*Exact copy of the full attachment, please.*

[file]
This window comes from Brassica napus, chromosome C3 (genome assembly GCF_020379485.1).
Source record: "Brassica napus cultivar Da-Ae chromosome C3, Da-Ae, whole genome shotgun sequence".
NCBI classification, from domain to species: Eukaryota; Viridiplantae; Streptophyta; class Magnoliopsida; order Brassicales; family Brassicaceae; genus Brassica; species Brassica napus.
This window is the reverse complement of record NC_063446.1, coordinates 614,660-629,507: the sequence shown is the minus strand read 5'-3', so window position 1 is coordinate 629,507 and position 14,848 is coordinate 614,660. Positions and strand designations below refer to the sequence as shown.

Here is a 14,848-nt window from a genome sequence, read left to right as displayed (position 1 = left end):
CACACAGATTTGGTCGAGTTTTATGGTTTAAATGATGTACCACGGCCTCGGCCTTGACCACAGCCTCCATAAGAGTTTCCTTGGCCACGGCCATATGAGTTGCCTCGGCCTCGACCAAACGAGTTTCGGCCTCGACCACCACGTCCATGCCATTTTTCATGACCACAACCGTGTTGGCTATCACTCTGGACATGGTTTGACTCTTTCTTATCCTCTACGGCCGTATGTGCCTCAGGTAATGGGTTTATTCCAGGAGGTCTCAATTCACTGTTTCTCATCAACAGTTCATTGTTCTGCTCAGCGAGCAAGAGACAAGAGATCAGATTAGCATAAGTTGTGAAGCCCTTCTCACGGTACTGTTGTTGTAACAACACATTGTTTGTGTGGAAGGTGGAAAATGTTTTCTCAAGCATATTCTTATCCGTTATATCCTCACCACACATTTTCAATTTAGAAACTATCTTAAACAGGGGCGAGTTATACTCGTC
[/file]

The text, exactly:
This window comes from Brassica napus, chromosome C3 (genome assembly GCF_020379485.1).
Source record: "Brassica napus cultivar Da-Ae chromosome C3, Da-Ae, whole genome shotgun sequence".
NCBI classification, from domain to species: Eukaryota; Viridiplantae; Streptophyta; class Magnoliopsida; order Brassicales; family Brassicaceae; genus Brassica; species Brassica napus.
This window is the reverse complement of record NC_063446.1, coordinates 614,660-629,507: the sequence shown is the minus strand read 5'-3', so window position 1 is coordinate 629,507 and position 14,848 is coordinate 614,660. Positions and strand designations below refer to the sequence as shown.

Here is a 14,848-nt window from a genome sequence, read left to right as displayed (position 1 = left end):
CACACAGATTTGGTCGAGTTTTATGGTTTAAATGATGTACCACGGCCTCGGCCTTGACCACAGCCTCCATAAGAGTTTCCTTGGCCACGGCCATATGAGTTGCCTCGGCCTCGACCAAACGAGTTTCGGCCTCGACCACCACGTCCATGCCATTTTTCATGACCACAACCGTGTTGGCTATCACTCTGGACATGGTTTGACTCTTTCTTATCCTCTACGGCCGTATGTGCCTCAGGTAATGGGTTTATTCCAGGAGGTCTCAATTCACTGTTTCTCATCAACAGTTCATTGTTCTGCTCAGCGAGCAAGAGACAAGAGATCAGATTAGCATAAGTTGTGAAGCCCTTCTCACGGTACTGTTGTTGTAACAACACATTGTTTGTGTGGAAGGTGGAAAATGTTTTCTCAAGCATATTCTTATCCGTTATATCCTCACCACACATTTTCAATTTAGAAACTATCTTAAACAGGGGCGAGTTATACTCGTC